City road surveying goes high tech
Camera snap pictures to update officials on road conditions
Potholes. They're a part of our roads and they damage our cars. In the past three years, the city has paid more than $20,000 in vehicle damage claims because of road conditions.
Now, Honolulu has come up with a new solution to the problem.
Oahu's road maintenance is going high tech. The city unveiled a cutting edge data collection technology that slashes the time it takes to survey roads and save money for taxpayers as well.
Drivers across Oahu will soon see the new vehicle on the road. It's a part of the city's new federally-funded pavement management system. High resolution cameras mounted on the car capture panoramic imagery of the road.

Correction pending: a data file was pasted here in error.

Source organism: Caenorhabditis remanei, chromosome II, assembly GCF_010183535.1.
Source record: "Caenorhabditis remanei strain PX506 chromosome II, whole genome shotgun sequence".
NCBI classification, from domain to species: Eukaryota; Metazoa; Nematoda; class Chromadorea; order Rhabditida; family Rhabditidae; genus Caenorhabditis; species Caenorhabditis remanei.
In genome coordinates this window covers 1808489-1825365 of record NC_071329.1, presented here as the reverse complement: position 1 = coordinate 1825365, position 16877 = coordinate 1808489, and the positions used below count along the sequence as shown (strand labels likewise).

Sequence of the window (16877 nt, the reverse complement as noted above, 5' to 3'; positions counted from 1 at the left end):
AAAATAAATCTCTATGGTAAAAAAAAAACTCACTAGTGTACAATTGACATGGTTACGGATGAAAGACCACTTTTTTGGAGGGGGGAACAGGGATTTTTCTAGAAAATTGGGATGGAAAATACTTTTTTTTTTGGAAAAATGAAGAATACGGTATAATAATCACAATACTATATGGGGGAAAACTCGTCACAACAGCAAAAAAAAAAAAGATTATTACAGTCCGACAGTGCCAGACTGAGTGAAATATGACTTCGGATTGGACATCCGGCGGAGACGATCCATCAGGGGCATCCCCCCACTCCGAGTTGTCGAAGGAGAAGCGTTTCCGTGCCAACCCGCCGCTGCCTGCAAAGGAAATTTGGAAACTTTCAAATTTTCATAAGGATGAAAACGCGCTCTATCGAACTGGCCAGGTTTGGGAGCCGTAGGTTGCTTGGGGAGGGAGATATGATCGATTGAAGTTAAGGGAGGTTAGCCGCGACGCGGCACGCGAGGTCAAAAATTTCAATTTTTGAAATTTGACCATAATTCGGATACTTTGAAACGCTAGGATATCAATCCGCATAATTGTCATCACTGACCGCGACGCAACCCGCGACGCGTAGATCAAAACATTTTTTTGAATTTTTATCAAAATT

"We can capture at speed limit speeds," said Dennis Hirota, of Sam O. Hirota, Inc. "If we're on the highway, we can be driving 50 mph and still capture the image."
The data collection system is equipped with Earthmine technology, which snaps 3-D street level shots. The current road survey process takes two years where data is handwritten and requires four crew members. This new high tech version takes less than a month.
All you need to operate the camera vehicle is a single driver. The only time the driver will need to operate the laptop is to start the process and to finish it.
Department of Facility Maintenance Director Westley Chun said the snapshots will help officials identify and track road conditions, including potholes.
"It won't just be based on complaints. It won't be based on subjective observations," said Chun. "It's a scientific-based method that we'll be using."
Earthmine officials said the camera is built to last.
"This particular camera has 20 million actuations. This thing can go day and night for five years without failing," said Hirota.
The system is one of 12 around the world. Australia, Oakland and San Diego, Calif. are also using the system to maintain roads.
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